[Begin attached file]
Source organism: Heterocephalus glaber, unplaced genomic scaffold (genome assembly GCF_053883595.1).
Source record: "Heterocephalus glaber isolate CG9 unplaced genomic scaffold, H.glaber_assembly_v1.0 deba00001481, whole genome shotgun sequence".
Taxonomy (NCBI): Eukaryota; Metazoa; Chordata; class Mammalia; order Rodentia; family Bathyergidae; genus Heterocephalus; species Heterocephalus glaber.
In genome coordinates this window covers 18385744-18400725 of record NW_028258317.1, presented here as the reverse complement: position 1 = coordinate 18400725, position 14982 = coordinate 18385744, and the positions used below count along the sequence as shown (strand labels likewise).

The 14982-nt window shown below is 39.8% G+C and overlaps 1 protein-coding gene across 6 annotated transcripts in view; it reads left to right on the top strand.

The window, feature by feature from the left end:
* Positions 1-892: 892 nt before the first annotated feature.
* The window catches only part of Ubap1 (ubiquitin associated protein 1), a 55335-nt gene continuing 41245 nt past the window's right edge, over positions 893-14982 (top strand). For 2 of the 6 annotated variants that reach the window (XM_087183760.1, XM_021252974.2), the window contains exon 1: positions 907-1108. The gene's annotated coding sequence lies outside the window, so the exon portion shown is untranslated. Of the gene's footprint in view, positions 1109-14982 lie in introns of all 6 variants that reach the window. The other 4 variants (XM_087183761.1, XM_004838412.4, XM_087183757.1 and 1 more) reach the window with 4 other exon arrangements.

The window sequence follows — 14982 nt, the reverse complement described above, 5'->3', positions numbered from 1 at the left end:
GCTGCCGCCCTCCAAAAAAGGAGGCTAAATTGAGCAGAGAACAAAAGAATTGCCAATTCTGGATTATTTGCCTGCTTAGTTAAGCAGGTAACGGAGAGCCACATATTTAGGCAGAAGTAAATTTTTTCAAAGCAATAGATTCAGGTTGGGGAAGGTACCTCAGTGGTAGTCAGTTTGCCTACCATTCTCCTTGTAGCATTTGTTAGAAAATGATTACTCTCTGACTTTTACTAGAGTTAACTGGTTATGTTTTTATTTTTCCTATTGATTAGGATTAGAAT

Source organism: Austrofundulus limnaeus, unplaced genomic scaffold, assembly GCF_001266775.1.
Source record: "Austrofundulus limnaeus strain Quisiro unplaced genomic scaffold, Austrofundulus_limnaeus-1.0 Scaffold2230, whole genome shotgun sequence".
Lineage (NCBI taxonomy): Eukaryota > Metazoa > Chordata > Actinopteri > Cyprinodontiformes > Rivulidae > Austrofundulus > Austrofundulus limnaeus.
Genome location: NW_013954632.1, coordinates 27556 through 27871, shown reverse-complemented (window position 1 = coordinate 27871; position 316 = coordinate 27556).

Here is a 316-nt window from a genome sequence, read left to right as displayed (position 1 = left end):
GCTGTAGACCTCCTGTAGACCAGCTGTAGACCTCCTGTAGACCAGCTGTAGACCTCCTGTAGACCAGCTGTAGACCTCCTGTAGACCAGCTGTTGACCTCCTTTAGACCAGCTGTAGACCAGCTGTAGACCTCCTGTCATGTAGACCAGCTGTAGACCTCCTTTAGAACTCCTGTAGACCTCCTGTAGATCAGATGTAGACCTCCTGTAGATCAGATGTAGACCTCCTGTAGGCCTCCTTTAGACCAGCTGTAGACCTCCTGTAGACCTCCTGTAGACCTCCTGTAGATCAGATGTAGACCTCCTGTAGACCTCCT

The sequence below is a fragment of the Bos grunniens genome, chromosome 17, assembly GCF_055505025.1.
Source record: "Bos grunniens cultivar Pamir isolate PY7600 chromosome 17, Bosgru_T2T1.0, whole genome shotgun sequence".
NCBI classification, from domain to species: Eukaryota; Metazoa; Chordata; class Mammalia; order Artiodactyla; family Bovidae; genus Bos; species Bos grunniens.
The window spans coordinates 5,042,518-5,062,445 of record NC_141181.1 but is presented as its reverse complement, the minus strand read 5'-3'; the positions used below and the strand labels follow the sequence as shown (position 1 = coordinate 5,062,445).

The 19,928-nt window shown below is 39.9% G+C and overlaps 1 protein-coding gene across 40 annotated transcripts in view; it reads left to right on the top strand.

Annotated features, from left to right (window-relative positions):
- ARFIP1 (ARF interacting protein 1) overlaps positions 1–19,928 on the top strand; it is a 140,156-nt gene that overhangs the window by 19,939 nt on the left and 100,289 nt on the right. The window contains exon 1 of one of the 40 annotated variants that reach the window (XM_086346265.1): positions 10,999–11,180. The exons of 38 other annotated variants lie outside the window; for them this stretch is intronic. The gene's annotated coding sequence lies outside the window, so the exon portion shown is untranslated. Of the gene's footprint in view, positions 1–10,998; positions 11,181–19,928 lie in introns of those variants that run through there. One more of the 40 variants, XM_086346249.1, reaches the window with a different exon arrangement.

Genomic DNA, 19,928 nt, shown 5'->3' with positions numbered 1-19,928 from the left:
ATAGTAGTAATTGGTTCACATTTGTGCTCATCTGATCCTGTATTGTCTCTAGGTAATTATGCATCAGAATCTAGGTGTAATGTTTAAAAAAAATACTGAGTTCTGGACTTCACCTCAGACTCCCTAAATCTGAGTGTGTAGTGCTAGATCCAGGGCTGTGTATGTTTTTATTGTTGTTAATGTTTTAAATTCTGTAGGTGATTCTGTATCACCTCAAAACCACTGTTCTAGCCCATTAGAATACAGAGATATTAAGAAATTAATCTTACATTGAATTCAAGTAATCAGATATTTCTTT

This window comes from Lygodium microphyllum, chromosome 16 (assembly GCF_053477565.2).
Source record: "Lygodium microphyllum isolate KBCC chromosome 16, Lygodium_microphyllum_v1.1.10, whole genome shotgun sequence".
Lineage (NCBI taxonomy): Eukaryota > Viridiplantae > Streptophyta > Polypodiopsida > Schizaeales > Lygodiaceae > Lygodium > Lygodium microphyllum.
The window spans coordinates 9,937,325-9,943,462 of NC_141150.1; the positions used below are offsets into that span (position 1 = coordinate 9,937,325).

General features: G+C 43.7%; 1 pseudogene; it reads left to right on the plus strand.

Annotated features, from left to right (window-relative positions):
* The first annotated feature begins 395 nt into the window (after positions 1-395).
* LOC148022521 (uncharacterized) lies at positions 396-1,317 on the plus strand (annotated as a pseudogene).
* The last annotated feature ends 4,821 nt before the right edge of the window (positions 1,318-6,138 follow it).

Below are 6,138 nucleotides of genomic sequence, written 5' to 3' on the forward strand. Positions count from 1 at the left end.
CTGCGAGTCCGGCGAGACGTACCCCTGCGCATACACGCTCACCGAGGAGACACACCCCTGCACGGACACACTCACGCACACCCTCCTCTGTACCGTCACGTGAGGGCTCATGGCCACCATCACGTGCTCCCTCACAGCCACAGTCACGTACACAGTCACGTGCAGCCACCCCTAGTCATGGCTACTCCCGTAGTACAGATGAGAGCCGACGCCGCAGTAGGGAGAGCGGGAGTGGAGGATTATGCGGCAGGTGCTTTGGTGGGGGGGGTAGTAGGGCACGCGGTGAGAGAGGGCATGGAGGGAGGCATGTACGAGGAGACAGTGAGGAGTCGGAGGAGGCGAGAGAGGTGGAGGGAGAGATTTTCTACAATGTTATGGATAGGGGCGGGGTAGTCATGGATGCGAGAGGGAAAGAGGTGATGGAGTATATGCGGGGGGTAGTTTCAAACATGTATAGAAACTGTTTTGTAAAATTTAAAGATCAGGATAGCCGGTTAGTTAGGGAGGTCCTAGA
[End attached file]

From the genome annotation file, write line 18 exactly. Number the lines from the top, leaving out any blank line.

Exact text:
Source record: "Bos grunniens cultivar Pamir isolate PY7600 chromosome 17, Bosgru_T2T1.0, whole genome shotgun sequence".